, Volume 37, Issue 4, pp 860-871
Date: 16 Jan 2013

Modification of Interpretive Bias: Impact on Anxiety Sensitivity, Information Processing and Response to Induced Bodily Sensations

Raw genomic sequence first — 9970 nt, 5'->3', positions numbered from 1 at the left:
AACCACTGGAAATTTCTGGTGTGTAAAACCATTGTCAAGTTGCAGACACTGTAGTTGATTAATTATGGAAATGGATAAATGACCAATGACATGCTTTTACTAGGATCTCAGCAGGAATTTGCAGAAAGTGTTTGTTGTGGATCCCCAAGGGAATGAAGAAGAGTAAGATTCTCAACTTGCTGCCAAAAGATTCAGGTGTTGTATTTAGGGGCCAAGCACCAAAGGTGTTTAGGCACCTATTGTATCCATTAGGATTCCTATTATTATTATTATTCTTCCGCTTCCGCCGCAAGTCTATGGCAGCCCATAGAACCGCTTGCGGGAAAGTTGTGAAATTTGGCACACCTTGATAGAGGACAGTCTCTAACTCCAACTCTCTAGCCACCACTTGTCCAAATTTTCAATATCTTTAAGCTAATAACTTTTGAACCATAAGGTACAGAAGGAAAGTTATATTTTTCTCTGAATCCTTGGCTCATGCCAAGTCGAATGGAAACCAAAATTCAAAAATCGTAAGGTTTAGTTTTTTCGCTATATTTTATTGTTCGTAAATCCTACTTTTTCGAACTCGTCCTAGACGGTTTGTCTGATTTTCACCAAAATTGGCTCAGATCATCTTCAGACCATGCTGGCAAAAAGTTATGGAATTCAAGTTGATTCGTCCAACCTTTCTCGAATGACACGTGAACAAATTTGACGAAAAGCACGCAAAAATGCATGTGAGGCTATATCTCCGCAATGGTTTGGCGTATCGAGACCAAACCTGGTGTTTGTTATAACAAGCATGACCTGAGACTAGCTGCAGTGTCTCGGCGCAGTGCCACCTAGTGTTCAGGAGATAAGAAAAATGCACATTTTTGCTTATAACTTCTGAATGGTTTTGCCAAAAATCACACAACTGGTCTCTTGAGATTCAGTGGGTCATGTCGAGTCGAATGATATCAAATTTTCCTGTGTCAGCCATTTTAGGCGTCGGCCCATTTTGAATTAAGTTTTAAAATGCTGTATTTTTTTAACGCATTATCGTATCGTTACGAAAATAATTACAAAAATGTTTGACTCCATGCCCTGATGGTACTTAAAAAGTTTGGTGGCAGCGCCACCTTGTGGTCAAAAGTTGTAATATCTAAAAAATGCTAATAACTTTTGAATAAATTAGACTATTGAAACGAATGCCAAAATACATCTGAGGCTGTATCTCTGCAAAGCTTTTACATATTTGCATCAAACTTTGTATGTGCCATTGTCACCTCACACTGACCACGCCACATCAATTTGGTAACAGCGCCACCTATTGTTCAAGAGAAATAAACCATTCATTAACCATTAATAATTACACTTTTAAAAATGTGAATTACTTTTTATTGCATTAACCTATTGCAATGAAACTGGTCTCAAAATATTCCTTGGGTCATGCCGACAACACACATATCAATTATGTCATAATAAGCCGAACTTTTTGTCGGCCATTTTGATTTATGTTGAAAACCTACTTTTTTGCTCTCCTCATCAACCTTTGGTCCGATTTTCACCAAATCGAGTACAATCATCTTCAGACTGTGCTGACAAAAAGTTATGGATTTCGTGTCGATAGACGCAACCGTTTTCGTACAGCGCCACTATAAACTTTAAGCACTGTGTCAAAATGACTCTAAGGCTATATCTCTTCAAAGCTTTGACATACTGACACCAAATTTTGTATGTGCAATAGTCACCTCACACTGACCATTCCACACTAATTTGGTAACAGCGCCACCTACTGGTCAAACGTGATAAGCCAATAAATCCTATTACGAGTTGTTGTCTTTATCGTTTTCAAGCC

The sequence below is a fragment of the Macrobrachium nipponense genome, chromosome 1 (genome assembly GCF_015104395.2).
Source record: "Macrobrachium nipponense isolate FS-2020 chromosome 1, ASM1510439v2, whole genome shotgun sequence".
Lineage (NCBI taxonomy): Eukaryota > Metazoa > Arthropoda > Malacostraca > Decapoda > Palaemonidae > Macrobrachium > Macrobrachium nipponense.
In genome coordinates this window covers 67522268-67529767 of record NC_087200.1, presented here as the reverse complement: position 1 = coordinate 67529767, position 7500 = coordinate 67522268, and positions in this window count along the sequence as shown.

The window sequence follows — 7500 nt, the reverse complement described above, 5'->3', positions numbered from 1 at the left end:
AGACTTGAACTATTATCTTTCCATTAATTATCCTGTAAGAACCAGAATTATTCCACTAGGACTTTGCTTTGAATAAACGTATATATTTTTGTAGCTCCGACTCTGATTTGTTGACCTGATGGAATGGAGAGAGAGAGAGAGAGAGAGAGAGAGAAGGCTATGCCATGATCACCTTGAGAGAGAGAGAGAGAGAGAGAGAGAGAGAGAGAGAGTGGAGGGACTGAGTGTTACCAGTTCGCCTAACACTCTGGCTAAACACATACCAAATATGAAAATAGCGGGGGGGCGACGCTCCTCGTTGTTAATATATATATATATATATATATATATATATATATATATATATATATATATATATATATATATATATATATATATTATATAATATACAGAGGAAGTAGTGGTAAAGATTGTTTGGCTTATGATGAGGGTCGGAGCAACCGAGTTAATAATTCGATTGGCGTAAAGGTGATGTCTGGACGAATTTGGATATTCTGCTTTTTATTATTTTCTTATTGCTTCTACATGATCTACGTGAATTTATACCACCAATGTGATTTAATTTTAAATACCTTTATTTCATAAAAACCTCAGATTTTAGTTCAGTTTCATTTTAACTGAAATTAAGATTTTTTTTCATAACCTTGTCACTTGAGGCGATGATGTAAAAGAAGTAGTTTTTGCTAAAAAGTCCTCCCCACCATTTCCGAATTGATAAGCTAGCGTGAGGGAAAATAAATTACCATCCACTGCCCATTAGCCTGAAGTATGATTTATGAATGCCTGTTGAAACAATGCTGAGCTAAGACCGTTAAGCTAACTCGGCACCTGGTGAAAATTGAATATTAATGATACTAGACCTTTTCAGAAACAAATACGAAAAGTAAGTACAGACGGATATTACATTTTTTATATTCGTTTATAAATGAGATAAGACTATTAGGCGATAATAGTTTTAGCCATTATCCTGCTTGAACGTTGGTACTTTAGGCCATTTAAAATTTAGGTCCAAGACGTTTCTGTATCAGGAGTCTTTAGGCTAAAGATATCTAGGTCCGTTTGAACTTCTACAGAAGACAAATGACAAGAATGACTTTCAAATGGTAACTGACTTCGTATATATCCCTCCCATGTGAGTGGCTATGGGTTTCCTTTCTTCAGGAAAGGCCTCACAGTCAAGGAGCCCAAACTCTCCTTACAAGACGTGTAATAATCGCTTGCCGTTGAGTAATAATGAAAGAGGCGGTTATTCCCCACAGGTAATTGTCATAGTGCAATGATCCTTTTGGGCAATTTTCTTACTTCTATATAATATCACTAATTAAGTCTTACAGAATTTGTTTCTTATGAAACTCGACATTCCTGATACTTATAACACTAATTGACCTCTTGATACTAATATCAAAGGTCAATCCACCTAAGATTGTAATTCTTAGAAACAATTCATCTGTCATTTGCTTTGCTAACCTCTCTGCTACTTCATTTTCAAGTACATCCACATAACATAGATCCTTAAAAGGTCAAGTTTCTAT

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Anxiety Sensitivity (AS) is the fear of normal, arousal-related bodily sensations due to the belief that they have negative consequences. People with high AS impose negative interpretations on bodily sensations. Research shows that interpretive biases can be modified through cognitive training. In this study, the impact of interpretation training on AS, interpretive biases and reactions to bodily sensations was examined in high AS individuals. Participants (N = 34) were assigned to a training condition designed to induce a benign interpretive bias, or a “sham” control condition. Following training, only participants in the training condition reported significant decreases in overall AS and fear of the social and physical consequences of anxiety. In response to vignettes describing ambiguous sensations, only participants in the training condition reported negative explanations of such sensations as less likely to come to mind. Training did not impact reactions to bodily sensations. Theoretical and methodological implications are discussed.